By regions, the inflation rates between March and April indicates that cities and towns increased by 0.4 of a percentage point, rising from 2.3 percent to 2.7.

Rural villages’ rates rose from 2.0 percent to 2.3 percent while urban villages’ rates similarly registered an increase of 0.3 percentage point to 2.6 percent.

When addressing local media on Tuesday this week, the Competitions and Consumer Authority CEO, Tebelelo Pule said the Authority observed an increase in consumer good prices when the effects of Covid-19 started to be felt locally.

“Prices increased in an unusual manner which disturbed us as the Authority. On top of that, there was also a decrease in the quality of goods,” announced Pule, highlighting the example of sanitizers, which she noted were ‘manufactured by anybody’.

Pule revealed that the Authority went into shops around the country to compile a price list, which they published on their website and Facebook page to allow consumers to compare how different retail stores were pricing their goods.

The CEO cautioned that those found guilty of unfairly increasing prices face a possible five-year jail term or P100, 000 fine or even both.

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Cutting trees, increasing profits



Cutting trees, increasing profits

When Innocent Tlhabano set up Archgate Solutions in 2011, the business was primarily centered around landscaping and supplies.

However, a change in direction last year, to focus on tree cutting and large area grass business, proved the change in fortune Tlhabano craved.

Reminiscing on the unusual path that led to this latest venture, the 33-year-old Tonota native explained he received funding from the Youth Development Fund (YDF) for beef production in 2017.

“Due to the fact that beef production takes a while and as a way to diversify streams, we into tree cutting to supplement our income,” highlights Tlhabano, a Mechatronics Engineering graduate from the University of Sheffield in the north of England.

“The type of tree cutting we do is mostly for government and private companies, predominantly for those trees that grow to the level of power cables, as they cause lots of power cuts,” he told Voice Money.

Cutting trees, increasing profits
CHOPPING DOWN TREES: Archgate Solutions at work

The business currently has six permanent employees but can hire up to 80 workers when contracted for large-scale projects.

Although he describes business in the last year as good, Tlhabano admits it is not quite a bed of roses.

“We are looking to expand and we have recently been working with Turnstar, owners of Game City mall. They have a number of properties around Gaborone and have engaged us to help them trim their trees and keep everything tidy,” revealed the tree-trimming boss.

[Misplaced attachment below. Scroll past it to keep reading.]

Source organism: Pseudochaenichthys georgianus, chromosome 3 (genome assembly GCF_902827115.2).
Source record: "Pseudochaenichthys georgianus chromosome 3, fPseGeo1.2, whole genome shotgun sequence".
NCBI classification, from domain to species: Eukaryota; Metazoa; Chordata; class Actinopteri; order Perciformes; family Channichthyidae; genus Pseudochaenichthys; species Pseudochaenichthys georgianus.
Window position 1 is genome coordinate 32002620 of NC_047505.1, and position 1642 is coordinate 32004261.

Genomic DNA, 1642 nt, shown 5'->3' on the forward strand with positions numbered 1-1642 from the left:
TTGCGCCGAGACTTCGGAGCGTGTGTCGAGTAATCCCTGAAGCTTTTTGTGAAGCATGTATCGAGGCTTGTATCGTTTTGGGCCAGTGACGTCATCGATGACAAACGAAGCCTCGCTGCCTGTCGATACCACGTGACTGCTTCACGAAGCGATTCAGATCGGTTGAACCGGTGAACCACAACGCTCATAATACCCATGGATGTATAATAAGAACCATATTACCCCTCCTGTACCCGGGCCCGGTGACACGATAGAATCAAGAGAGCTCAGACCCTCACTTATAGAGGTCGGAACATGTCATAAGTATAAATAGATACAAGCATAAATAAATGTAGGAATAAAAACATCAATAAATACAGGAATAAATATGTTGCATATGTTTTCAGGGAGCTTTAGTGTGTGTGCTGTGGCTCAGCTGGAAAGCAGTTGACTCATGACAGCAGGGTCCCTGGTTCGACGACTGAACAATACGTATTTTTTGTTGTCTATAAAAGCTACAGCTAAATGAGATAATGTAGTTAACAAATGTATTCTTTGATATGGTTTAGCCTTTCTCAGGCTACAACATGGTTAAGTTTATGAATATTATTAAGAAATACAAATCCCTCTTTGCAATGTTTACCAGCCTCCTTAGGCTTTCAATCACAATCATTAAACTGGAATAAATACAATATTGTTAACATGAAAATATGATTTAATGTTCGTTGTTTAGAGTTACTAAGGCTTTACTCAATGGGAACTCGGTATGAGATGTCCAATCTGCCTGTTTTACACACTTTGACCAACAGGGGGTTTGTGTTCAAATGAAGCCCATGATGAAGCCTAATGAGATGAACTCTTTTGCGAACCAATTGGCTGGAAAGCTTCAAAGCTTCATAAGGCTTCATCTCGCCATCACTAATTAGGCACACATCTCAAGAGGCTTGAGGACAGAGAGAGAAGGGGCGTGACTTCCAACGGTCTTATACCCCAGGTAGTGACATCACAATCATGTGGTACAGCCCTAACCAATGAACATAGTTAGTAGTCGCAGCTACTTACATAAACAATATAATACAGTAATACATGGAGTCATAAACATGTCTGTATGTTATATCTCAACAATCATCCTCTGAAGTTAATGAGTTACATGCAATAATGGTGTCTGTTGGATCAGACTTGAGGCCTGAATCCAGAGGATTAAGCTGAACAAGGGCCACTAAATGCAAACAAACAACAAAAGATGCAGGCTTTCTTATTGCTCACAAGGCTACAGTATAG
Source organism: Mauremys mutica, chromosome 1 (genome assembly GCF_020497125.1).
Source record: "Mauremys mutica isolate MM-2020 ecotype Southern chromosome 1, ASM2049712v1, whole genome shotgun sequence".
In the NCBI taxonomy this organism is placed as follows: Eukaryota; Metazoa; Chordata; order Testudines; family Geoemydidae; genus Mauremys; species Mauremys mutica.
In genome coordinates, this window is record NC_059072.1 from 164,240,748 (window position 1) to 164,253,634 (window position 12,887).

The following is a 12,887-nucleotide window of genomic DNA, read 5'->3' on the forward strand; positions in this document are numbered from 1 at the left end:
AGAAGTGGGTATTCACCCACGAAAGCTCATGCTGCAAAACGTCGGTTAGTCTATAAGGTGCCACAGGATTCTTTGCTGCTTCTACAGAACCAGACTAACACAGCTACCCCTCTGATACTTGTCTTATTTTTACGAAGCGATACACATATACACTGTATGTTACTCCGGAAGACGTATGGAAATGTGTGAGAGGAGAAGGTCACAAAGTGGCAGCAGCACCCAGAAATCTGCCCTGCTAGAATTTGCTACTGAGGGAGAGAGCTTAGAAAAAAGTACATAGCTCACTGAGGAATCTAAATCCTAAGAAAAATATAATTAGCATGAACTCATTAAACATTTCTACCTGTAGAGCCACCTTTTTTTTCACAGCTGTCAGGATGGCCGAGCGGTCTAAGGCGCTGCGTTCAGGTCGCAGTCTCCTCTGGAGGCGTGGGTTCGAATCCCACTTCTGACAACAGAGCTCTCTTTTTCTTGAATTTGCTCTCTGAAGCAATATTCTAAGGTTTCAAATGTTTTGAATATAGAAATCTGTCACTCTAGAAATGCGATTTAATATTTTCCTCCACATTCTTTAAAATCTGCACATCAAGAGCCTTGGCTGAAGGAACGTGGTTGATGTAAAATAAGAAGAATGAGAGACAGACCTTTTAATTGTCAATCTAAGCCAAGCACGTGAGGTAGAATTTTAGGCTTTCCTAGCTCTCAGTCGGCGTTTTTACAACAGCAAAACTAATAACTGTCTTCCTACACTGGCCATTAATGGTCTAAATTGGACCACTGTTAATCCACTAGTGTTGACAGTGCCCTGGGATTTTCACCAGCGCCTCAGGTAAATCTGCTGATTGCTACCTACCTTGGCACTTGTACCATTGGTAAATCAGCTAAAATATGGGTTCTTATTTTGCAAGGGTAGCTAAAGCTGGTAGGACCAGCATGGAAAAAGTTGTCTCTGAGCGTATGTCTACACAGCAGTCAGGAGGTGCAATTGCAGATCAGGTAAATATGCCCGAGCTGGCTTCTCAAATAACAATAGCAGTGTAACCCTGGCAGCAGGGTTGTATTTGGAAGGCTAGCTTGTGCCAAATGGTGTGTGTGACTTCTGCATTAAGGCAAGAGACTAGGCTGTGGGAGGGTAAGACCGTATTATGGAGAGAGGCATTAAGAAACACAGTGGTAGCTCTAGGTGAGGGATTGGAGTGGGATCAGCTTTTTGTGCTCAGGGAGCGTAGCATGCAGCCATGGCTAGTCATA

Tlhabano is proud of the progress his enterprise has made since their first major project at Motswedi Junior Secondary School in Gaborone.

“It gave us a boost and from the proceeds we were able to procure much-needed equipment. Since then we have grown because now we are doing large area grass cutting. We have bought tractors for such jobs and lawnmowers,” he said.

Though based in Gaborone, Archgate Solutions offers its services nation-wide and is part of the team working on the power line from Palapye to Maun.

Cutting trees, increasing profits
CHOPPING DOWN TREES: Archgate Solutions at work

“We have been engaged as a sub-contractor by another company to provide bush-clearing services because we have the right equipment.”

As for some of the difficulties encountered, Tlhabano decried, “The main challenge we face is that there is no continuity in projects. We do a project then we have to wait a little bit longer for another one to come. We also found out that the government procurement process takes long.”

He noted that even if a government department wants to engage the company, the procurement process can take up to two months.

Despite these frustrations, Tlhabano has big plans for the future –plans that include potentially expanding across borders.

“We are thinking that maybe in the coming few years, we should explore if we can get some business outside the country. We are also looking at entities such as Botswana Power Corporation (BPC) because they have lots of jobs for tree cutting to clear their power lines,” he outlined.

As for the more immediate future, Archgate Solutions intend to further engage property companies to take care of their properties as far as tree trimming is concerned.